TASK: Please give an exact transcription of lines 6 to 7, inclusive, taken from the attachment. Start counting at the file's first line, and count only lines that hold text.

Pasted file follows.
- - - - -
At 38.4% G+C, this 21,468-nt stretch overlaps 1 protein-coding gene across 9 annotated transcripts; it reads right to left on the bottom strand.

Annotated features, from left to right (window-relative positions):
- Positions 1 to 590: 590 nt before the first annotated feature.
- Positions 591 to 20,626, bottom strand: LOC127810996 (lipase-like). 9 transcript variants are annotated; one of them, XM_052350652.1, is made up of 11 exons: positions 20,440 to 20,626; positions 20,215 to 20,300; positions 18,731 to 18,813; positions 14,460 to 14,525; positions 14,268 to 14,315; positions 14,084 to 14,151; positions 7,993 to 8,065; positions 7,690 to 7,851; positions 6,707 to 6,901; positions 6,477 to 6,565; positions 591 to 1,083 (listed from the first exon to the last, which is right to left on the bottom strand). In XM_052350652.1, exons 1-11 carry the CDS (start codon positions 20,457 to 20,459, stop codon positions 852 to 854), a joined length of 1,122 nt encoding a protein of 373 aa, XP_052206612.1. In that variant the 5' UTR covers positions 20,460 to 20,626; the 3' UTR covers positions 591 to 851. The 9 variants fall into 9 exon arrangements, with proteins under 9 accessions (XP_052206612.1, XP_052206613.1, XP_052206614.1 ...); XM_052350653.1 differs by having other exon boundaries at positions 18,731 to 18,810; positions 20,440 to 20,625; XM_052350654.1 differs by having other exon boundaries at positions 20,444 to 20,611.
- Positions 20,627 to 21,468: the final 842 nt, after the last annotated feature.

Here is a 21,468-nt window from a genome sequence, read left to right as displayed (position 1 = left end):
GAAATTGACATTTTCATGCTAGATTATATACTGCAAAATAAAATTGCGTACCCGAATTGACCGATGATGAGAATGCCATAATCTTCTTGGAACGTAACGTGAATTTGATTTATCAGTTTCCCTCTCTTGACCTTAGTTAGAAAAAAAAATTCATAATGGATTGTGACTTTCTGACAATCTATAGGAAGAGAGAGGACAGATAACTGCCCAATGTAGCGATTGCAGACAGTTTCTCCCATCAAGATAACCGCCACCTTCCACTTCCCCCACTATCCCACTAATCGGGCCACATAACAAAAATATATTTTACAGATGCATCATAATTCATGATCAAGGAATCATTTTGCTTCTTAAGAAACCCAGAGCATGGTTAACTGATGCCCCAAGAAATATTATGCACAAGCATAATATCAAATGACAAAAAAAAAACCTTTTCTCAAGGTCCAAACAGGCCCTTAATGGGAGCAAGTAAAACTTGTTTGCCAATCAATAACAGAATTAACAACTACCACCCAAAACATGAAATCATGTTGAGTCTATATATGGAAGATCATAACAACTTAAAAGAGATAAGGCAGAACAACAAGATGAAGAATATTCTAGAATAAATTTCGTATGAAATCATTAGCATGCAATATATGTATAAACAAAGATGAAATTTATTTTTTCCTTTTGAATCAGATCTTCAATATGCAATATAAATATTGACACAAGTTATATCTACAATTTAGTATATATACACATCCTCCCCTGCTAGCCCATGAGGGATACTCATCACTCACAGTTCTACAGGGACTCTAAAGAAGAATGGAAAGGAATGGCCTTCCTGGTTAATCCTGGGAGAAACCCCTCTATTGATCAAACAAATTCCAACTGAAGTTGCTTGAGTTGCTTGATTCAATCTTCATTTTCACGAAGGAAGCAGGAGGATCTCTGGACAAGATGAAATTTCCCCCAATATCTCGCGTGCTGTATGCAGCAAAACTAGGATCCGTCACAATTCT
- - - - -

Here is a 21,468-nt window from a genome sequence, read left to right as displayed (position 1 = left end):
GAAATTGACATTTTCATGCTAGATTATATACTGCAAAATAAAATTGCGTACCCGAATTGACCGATGATGAGAATGCCATAATCTTCTTGGAACGTAACGTGAATTTGATTTATCAGTTTCCCTCTCTTGACCTTAGTTAGAAAAAAAAATTCATAATGGATTGTGACTTTCTGACAATCTATAGGAAGAGAGAGGACAGATAACTGCCCAATGTAGCGATTGCAGACAGTTTCTCCCATCAAGATAACCGCCACCTTCCACTTCCCCCACTATCCCACTAATCGGGCCACATAACAAAAATATATTTTACAGATGCATCATAATTCATGATCAAGGAATCATTTTGCTTCTTAAGAAACCCAGAGCATGGTTAACTGATGCCCCAAGAAATATTATGCACAAGCATAATATCAAATGACAAAAAAAAAACCTTTTCTCAAGGTCCAAACAGGCCCTTAATGGGAGCAAGTAAAACTTGTTTGCCAATCAATAACAGAATTAACAACTACCACCCAAAACATGAAATCATGTTGAGTCTATATATGGAAGATCATAACAACTTAAAAGAGATAAGGCAGAACAACAAGATGAAGAATATTCTAGAATAAATTTCGTATGAAATCATTAGCATGCAATATATGTATAAACAAAGATGAAATTTATTTTTTCCTTTTGAATCAGATCTTCAATATGCAATATAAATATTGACACAAGTTATATCTACAATTTAGTATATATACACATCCTCCCCTGCTAGCCCATGAGGGATACTCATCACTCACAGTTCTACAGGGACTCTAAAGAAGAATGGAAAGGAATGGCCTTCCTGGTTAATCCTGGGAGAAACCCCTCTATTGATCAAACAAATTCCAACTGAAGTTGCTTGAGTTGCTTGATTCAATCTTCATTTTCACGAAGGAAGCAGGAGGATCTCTGGACAAGATGAAATTTCCCCCAATATCTCGCGTGCTGTATGCAGCAAAACTAGGATCCGTCACAATTCT